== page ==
Midwestern Heart

Hildebrand essays explore truth in everyday life

Ken Szymanski, photos by Andrea Paulseth

SHED SOME LIGHT ON IT. John Hildebrand’s latest essay collection is called The Heart of Things.
SHED SOME LIGHT ON IT. John Hildebrand’s latest essay collection is called The Heart of Things.

When asked for an interview via email, John Hildebrand was reluctant. Not because he didn’t want to discuss his new collection of essays, The Heart of Things, but because of family matters. The article’s rapidly-approaching deadline coincided with the short period of time his son was home from Austria. They were heading out on a canoeing and camping trip up north.

Unlike a good, persistent journalist, I didn’t press it. At a local reading awhile back, Hildebrand spoke of putting together this collection. He talked about how these short essays on Midwest life were written, at least subconsciously, almost as letters to his children as they entered adulthood. As they left Eau Claire to attend college and explore the world, he wanted to showcase the value of this place in the Midwest. He hoped that they’d eventually want to return and make this their home.

“You don’t have to live an extraordinary life – you just have to make it interesting.” – John Hildebrand

So, in The Heart of Things, Hildebrand digs up insights from the simple moments: church suppers, hunting and fishing trips, parades, urban chickens, and family reunions. It’s not the stuff of a fascinating life; rather, these are fascinating takes on ordinary events. And Hildebrand – professor emeritus of English at UW-Eau Claire and author of three previous books – is a true craftsman with words. In a three-page essay, he can make readers see, think, feel, and learn about what was assumed to be, for Midwesterners, familiar territory. Essentially, he created this book with the guiding principle he told our university nonfiction writing class: “You don’t have to live an extraordinary life – you just have to make it interesting.”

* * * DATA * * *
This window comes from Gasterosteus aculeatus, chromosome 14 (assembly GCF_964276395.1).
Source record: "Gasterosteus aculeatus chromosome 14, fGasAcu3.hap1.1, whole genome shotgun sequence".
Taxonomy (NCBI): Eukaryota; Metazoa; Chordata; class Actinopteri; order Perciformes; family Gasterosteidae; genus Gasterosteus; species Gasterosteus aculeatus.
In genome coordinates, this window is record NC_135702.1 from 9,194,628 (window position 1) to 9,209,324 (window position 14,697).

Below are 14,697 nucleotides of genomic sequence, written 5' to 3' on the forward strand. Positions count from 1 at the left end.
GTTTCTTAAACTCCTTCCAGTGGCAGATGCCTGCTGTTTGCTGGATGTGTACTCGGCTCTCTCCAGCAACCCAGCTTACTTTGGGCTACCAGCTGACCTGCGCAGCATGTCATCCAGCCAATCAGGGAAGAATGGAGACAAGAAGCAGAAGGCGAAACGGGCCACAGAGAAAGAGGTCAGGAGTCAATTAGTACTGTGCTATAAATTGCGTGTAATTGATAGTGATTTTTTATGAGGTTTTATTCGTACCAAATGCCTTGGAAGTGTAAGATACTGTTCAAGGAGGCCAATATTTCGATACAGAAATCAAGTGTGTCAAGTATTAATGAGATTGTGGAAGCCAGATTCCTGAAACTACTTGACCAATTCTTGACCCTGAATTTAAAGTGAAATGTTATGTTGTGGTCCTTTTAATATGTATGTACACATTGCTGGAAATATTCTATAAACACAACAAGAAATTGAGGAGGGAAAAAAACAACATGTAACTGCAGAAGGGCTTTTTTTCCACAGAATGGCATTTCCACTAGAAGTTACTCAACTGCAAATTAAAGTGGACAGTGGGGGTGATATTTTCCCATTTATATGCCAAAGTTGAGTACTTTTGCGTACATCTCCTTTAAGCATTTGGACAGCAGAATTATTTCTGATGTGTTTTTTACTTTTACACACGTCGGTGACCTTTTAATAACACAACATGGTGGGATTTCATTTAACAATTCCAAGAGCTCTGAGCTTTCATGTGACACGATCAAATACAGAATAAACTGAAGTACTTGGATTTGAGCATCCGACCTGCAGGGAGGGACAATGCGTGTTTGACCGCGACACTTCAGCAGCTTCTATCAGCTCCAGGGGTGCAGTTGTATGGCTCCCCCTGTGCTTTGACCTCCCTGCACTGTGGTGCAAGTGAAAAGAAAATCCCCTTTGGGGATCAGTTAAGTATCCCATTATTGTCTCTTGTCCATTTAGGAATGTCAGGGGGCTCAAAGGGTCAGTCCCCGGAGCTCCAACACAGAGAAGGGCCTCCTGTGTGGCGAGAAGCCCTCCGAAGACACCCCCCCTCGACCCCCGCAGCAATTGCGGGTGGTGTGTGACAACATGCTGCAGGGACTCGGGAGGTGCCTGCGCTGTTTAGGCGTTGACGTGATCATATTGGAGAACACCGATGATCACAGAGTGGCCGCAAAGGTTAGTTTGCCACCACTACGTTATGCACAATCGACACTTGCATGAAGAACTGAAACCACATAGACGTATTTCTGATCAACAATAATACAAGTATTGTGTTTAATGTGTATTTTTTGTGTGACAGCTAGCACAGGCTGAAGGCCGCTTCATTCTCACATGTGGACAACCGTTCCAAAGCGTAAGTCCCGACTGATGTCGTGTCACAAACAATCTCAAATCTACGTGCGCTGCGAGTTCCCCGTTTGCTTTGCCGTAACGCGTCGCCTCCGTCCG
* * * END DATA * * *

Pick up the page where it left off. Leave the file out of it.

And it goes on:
The essays, 52 in all, are grouped topically in monthly sections, like an almanac. After turning to the September section, I picked one essay on which I had wanted to focus our interview. “Migrations,” which is about his youngest son leaving for college, starts like this: “For several years the first week in September meant a long car ride south down the interstate in a van loaded with bedding, a laptop, a new suitcase, and a child who wouldn’t be returning until Thanksgiving.”

Later in the essay, he flashes back to familiar vacation car trips with the kids: “There were visits to art museums and county fairs and powwows where the whole sky throbbed with drumbeats, excursions to dry-docked submarines and petting zoos and weird concrete sculptures made of seashells and tie-rods and old beer bottles. We considered all these trips educational in the sense that they were intended to provoke a sense of wonder as well as belonging, as if to assure the children, “What an interesting place you live in!”

Later in the essay, Hildebrand shifts back further in time and connects the thematic link. “I remember another, much shorter journey on my son’s first day of formal education. The three-block walk from home to preschool took forever that morning not because the boy was apprehensive, except about the looming prospect of naps, but because he was so absorbed by everything along the way. Every few steps he’d stoop to examine some new wonder – a fallen leaf, cracks in the sidewalk, a line of ants on the march – as if everything was worthy of attention. I’m afraid I played the role of Professor Marvel that day, dragging the little fellow by the arm, hurrying him along so we’d get there on time. ‘We’re here,’ I announced at the school door, then left him to face the alphabet and naptime alone.”

Then, at the end of the essay, Hildebrand circles back to the opening son-going-to-college scene, and, as he does with so many of these essays, arrives at a deeper truth within the simple moment: “Now our positions are reversed. Fixed on the future, that cloudland of possibility, he’s eager to get to the dorm on time, while I wish our ride could go on forever. When we get there, things will be rushed and awkward and I’ll forget what I want to tell him, which is this: Trust your instincts. What feels worthwhile and true now shouldn’t change overnight. And if home seems a little strange come Thanksgiving, it’s because you never had to think of home as an idea before – as a choice – and now you do. But that’s okay. Take your time. We’re not going anywhere.”

And that – not some promotional interview – is what it looks like inside The Heart of Things.

Hildebrand will read from The Heart of Things at 7pm Tuesday, Oct. 14, at the Volume One Gallery, 205 N. Dewey St.

This was made by

Ken Szymanski  author

Ken Szymanski lives in Eau Claire’s Third Ward neighborhood, with his wife and two sons. He attempts to live in the present, but the 1980s have always exerted a strong gravitational pull on his writing. He tries to fight it, but it’s no use sometimes.

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